The data within this manuscript were presented orally under the title “Role of routine biopsy and improvement in pain and function following vertebroplasty for vertebral compression fractures—a tertiary centre experience” by Soumya Mukherjee at the 3rd World Congress of Minimally Invasive Spine Surgery & Techniques in Bahia, Brazil, on August 17, 2012.

References

  • 1

    Akerman MBerg NOPersson BM: Fine needle aspiration biopsy in the evaluation of tumor-like lesions of bone. Acta Orthop Scand 47:1291361976

  • 2

    An HSAndreshak TGNguyen CWilliams ADaniels D: Can we distinguish between benign versus malignant compression fractures of the spine by magnetic resonance imaging?. Spine (Phila Pa 1976) 20:177617821995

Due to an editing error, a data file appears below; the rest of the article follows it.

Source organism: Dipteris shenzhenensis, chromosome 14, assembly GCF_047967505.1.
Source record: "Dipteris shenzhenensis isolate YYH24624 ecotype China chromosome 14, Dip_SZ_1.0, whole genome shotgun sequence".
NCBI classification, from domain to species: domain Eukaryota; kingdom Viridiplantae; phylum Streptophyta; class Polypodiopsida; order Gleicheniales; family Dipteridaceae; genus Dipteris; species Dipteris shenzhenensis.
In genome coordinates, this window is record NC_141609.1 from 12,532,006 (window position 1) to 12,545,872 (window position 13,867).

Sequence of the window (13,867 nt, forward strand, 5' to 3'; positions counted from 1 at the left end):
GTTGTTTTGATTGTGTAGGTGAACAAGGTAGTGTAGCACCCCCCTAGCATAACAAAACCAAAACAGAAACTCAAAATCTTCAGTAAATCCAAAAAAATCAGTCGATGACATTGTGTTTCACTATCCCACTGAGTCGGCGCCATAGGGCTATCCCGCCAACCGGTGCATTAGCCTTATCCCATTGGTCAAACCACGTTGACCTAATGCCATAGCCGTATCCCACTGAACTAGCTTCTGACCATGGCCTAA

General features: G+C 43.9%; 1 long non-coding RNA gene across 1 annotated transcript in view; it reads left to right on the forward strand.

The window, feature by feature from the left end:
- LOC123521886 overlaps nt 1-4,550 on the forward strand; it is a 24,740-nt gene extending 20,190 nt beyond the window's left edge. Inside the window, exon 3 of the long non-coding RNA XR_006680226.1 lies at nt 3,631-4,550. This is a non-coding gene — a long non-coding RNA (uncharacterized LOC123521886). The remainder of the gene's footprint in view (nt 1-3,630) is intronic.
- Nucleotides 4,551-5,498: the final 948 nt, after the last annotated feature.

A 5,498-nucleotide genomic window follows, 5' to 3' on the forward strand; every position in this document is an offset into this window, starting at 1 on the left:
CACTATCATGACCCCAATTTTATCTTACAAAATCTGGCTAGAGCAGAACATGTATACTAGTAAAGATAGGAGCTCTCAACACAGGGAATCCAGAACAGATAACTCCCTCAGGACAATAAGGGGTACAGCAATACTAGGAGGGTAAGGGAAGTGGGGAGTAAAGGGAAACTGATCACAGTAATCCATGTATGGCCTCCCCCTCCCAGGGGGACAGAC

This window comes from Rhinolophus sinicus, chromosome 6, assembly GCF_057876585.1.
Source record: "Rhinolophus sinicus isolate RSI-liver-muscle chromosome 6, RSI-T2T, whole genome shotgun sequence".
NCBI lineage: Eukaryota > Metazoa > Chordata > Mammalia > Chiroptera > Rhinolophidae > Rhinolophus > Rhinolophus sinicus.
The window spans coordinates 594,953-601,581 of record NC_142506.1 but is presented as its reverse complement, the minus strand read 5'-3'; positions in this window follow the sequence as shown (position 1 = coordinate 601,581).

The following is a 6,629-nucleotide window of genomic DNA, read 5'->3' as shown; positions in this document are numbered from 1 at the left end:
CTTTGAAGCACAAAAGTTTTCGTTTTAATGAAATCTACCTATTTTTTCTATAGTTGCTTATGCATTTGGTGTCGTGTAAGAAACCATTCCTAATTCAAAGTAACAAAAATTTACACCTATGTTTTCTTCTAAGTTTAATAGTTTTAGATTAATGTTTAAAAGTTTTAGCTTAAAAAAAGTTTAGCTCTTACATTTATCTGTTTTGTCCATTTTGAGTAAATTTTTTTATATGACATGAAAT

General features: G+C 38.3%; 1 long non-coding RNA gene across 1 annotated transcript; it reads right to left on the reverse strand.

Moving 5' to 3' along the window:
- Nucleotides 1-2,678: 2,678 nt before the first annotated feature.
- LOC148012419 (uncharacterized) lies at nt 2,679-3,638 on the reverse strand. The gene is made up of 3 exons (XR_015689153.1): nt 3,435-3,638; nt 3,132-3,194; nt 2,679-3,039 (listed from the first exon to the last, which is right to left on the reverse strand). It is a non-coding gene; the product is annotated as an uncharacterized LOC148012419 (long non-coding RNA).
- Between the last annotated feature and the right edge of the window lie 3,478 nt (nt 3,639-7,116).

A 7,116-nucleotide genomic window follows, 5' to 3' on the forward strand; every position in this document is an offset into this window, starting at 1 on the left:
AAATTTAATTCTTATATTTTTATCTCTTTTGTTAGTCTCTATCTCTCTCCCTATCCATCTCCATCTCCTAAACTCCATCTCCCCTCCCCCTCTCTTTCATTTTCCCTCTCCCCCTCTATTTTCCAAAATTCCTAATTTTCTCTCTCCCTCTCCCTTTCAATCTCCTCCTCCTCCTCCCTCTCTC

• 3

    Bostrom MPLane JM: Future directions. Augmentation of osteoporotic vertebral bodies. Spine (Phila Pa 1976) 22:24 Suppl38S42S1997

  • 4

    Buchbinder ROsborne RHEbeling PRWark JDMitchell PWriedt C: A randomized trial of vertebroplasty for painful osteoporotic vertebral fractures. N Engl J Med 361:5575682009

  • 5

    Dahl OEGarvik LJLyberg T: Toxic effects of methylmethacrylate monomer on leukocytes and endothelial cells in vitro. Acta Orthop Scand 65:1471531994

  • 6

    Danilewicz-Stysiak Z: Experimental investigations on the cytotoxic nature of methyl methacrylate. J Prosthet Dent 44:13161980

  • 7

    Evans AJKip KEBoutin SM: Prospective assessment of pain and functional status after vertebroplasty for treatment of vertebral compression fractures. J Neurointerv Surg 1:66702009

  • 8

    Fourney DRSchomer DFNader RChlan-Fourney JSuki DAhrar K: Percutaneous vertebroplasty and kyphoplasty for painful vertebral body fractures in cancer patients. J Neurosurg 98:1 Suppl21302003

  • 9

    Hentschel SJBurton AWFourney DRRhines LDMendel E: Percutaneous vertebroplasty and kyphoplasty performed at a cancer center: refuting proposed contraindications. J Neurosurg Spine 2:4364402005